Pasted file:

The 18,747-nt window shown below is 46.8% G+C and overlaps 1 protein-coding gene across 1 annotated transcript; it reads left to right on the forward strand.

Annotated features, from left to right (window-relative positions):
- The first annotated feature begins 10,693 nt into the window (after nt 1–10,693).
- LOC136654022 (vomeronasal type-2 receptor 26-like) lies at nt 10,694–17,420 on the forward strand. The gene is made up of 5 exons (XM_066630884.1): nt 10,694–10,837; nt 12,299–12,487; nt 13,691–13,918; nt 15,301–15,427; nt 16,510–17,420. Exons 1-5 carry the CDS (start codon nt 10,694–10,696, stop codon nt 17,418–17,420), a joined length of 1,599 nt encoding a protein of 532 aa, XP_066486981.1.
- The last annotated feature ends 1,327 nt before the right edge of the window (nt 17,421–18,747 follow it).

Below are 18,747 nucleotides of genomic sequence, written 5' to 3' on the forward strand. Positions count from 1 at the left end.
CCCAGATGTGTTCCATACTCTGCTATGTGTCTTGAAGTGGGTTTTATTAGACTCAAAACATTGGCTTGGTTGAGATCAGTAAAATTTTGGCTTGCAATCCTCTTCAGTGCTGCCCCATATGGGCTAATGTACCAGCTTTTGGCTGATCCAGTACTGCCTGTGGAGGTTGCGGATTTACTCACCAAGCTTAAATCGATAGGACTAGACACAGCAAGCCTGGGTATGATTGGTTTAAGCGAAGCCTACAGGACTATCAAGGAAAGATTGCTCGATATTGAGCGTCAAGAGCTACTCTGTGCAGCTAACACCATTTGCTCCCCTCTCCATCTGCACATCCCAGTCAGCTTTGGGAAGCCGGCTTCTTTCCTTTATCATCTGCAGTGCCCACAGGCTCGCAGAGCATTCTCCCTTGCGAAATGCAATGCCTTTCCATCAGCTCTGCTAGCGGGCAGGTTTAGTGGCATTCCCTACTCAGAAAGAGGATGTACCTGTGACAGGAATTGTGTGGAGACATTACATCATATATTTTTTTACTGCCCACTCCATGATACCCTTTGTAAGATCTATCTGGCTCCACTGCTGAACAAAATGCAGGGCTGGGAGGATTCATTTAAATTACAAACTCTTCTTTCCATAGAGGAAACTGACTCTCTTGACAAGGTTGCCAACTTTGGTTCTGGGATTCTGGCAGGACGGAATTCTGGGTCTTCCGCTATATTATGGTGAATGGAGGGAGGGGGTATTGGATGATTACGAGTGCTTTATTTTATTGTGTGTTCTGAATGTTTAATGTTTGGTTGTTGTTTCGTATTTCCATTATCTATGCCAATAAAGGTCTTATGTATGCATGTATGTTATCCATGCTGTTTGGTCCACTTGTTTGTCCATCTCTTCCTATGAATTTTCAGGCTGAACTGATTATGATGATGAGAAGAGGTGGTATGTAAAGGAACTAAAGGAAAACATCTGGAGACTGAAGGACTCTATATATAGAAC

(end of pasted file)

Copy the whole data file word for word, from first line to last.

The 18,747-nt window shown below is 46.8% G+C and overlaps 1 protein-coding gene across 1 annotated transcript; it reads left to right on the forward strand.

Annotated features, from left to right (window-relative positions):
- The first annotated feature begins 10,693 nt into the window (after nt 1–10,693).
- LOC136654022 (vomeronasal type-2 receptor 26-like) lies at nt 10,694–17,420 on the forward strand. The gene is made up of 5 exons (XM_066630884.1): nt 10,694–10,837; nt 12,299–12,487; nt 13,691–13,918; nt 15,301–15,427; nt 16,510–17,420. Exons 1-5 carry the CDS (start codon nt 10,694–10,696, stop codon nt 17,418–17,420), a joined length of 1,599 nt encoding a protein of 532 aa, XP_066486981.1.
- The last annotated feature ends 1,327 nt before the right edge of the window (nt 17,421–18,747 follow it).

Below are 18,747 nucleotides of genomic sequence, written 5' to 3' on the forward strand. Positions count from 1 at the left end.
CCCAGATGTGTTCCATACTCTGCTATGTGTCTTGAAGTGGGTTTTATTAGACTCAAAACATTGGCTTGGTTGAGATCAGTAAAATTTTGGCTTGCAATCCTCTTCAGTGCTGCCCCATATGGGCTAATGTACCAGCTTTTGGCTGATCCAGTACTGCCTGTGGAGGTTGCGGATTTACTCACCAAGCTTAAATCGATAGGACTAGACACAGCAAGCCTGGGTATGATTGGTTTAAGCGAAGCCTACAGGACTATCAAGGAAAGATTGCTCGATATTGAGCGTCAAGAGCTACTCTGTGCAGCTAACACCATTTGCTCCCCTCTCCATCTGCACATCCCAGTCAGCTTTGGGAAGCCGGCTTCTTTCCTTTATCATCTGCAGTGCCCACAGGCTCGCAGAGCATTCTCCCTTGCGAAATGCAATGCCTTTCCATCAGCTCTGCTAGCGGGCAGGTTTAGTGGCATTCCCTACTCAGAAAGAGGATGTACCTGTGACAGGAATTGTGTGGAGACATTACATCATATATTTTTTTACTGCCCACTCCATGATACCCTTTGTAAGATCTATCTGGCTCCACTGCTGAACAAAATGCAGGGCTGGGAGGATTCATTTAAATTACAAACTCTTCTTTCCATAGAGGAAACTGACTCTCTTGACAAGGTTGCCAACTTTGGTTCTGGGATTCTGGCAGGACGGAATTCTGGGTCTTCCGCTATATTATGGTGAATGGAGGGAGGGGGTATTGGATGATTACGAGTGCTTTATTTTATTGTGTGTTCTGAATGTTTAATGTTTGGTTGTTGTTTCGTATTTCCATTATCTATGCCAATAAAGGTCTTATGTATGCATGTATGTTATCCATGCTGTTTGGTCCACTTGTTTGTCCATCTCTTCCTATGAATTTTCAGGCTGAACTGATTATGATGATGAGAAGAGGTGGTATGTAAAGGAACTAAAGGAAAACATCTGGAGACTGAAGGACTCTATATATAGAAC